Judge Nina Gershon. Photo: Rick kopstein

A federal judge has certified a class of Filipino nurses who have brought human trafficking claims against New York’s largest network of for-profit nursing homes who say they had to stay with the company or face getting hit with $25,000 lawsuits.

U.S. District Judge Nina Gershon of the Eastern District of New York approved a class that includes any nurses who have been recruited since Dec. 23, 2008, by the Philippines-based staffing agency Sentosa Services to work for Golden Gate Rehabilitation and Health Care Center on Staten Island and Spring Creek Rehabilitation and Nursing Center in Brooklyn.

The three entities are part of the SentosaCare network—also a defendant in the suit—which has recently received criticism for the quality of care that some patients have received at its facilities, according to news reports, and which has previously been the target of legal action over employment terms for nurses recruited from the Philippines.

The certified class could include more than 200 plaintiffs bringing claims under the Trafficking Victims Protection Act (TVPA), said John Howley of the Howley Law Firm, who represents plaintiff Rose Ann Paguirigan.

While Paguirigan’s suit names SensotaCare’s facilities in Brooklyn and Staten Island, the class may include Filipino nurses who went to work for 15 of the company’s facilities across the state, Howley said.

Leandro Lachica of the Howley Law Firm is also working on the case.

Elliot Hahn of Hahn Eisenberger, which represents SensotaCare, said that Paguirigan was never “threatened in any way” and that the company is appealing the class certification.

The defendants “intend to vigorously defend this case, including exercising all appellate rights if necessary,” Hahn said.

The defense team also includes Seth Eisenberger of Hahn Eisenberger and Sheldon Eisenberger of Robinson Brog Leinwand Greene Genovese & Gluck.

According to court papers, Paguirigan in 2015 signed a three-year employment contract to work for Golden Gate with promises that she’d be paid $29 per hour but with the proviso that, if she leaves the company within the first year of her employment, she would be on the hook for a $25,000 early termination fee, a sum that the company claims is necessary to recoup the costs of bringing Filipino nurses into the United States.  

After signing the contract, Paguirigan was assigned to the facility at Spring Creek and left the company less than one year later.  

Last year, Paguirigan filed a breach of contract suit against the company in the U.S. District Court for the Eastern District of New York, claiming that her employment contract stipulated that she would receive the prevailing wage when she began working for the company and that it fell short.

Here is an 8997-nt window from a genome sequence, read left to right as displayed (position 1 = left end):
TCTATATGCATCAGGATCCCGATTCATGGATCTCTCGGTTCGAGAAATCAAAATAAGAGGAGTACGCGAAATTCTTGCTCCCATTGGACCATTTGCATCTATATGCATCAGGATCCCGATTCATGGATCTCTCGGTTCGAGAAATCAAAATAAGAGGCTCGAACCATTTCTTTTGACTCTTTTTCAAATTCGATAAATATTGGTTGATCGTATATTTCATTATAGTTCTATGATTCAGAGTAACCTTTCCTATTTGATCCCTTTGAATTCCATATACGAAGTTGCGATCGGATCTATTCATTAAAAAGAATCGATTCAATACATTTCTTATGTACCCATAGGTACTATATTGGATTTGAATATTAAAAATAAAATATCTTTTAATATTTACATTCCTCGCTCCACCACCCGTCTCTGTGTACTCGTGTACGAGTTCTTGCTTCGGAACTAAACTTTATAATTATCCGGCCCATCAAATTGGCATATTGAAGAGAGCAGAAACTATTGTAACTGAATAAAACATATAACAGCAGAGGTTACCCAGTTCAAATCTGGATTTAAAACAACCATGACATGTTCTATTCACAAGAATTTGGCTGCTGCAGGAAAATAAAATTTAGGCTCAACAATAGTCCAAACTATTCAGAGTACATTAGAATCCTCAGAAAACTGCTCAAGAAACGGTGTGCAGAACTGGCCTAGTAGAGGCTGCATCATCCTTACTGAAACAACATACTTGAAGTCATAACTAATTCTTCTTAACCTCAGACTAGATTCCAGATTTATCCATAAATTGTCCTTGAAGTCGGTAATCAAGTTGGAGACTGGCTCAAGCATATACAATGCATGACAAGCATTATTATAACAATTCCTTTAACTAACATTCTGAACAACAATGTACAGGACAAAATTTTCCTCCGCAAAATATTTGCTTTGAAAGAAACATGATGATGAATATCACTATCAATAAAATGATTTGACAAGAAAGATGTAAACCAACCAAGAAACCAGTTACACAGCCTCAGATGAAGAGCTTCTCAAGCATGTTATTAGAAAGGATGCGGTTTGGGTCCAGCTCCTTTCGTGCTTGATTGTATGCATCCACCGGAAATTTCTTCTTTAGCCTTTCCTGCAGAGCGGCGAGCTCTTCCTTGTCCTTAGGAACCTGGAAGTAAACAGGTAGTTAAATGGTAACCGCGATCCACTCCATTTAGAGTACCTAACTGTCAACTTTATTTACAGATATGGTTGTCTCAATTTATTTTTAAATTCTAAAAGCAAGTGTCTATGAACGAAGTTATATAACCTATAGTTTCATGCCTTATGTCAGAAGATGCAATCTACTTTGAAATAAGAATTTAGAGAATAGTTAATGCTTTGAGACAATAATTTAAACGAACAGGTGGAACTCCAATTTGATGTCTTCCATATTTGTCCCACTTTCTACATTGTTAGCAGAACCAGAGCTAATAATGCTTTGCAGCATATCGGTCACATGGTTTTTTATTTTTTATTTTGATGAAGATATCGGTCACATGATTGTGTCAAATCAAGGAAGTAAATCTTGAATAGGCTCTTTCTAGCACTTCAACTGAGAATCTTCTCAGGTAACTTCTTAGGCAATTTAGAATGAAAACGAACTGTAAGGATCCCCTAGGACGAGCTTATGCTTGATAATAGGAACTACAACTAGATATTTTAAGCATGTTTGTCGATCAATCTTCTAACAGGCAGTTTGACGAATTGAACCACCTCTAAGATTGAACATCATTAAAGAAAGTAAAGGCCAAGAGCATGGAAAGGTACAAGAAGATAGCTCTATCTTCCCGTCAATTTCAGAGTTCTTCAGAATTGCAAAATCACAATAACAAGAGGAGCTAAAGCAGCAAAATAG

Hahn said Paguirigan’s agreed-upon pay rate from SentosaCare was $2 more per hour than the prevailing wage.

Paguirigan also argues that SentosaCare should be aware that the early termination fee is not enforceable: in 2006, SentosaCare sued a group of 38 nurses who resigned from the company, but a state Supreme Court judge in Nassau County found that the early termination fee contained in SentosaCare’s contract was unenforceable, as any damages the company incurs from nurses jumping ship early could be determined at trial.

Despite the state court’s ruling, SentosaCare has continued to threaten Paguirigan and other foreign nurses with the early termination fee and take legal action to obtain it, Howley said.

Additionally, according to court papers, the company has also filed tortious interference claims against Paguirigan and two other nurses seeking $250,000 in damages.

The defendants acknowledged that they brought the suits, Gershon wrote in her ruling to certify the class, published on Wednesday, but provided no further information about their motives for doing so.

But Howley said that SentosaCare brought the tortious interference claims against the nurses for telling their co-workers they were leaving the company and that the company is using the threat of quarter-million-dollar lawsuits to prevent SentosaCare nurses from becoming rabble rousers and encouraging other nurses to break their contracts.      

“None of these legal actions were undertaken for any legitimate reason,” Howley said. “They were undertaken solely for the purpose of intimidating the nurses.”

Hahn did not respond to a request to respond to Howley’s claim.

Howley said that he does not have an estimate as to how many of the nurses have paid damages to SentosaCare, but said that about half of the roughly 20 nurses his firm has spoken with so far have paid up.

Hahn noted that Paguirigan acknowledged that she was never overtly threatened with legal action, but she argues that the termination fee was emphasized during the recruitment process, and Howley said the company’s history of litigiousness could amount to a threat of serious financial harm, which is actionable under the TVPA.  

Last year, Gershon denied the defendants’ dismissal motion and both sides are filing motions for summary judgment.

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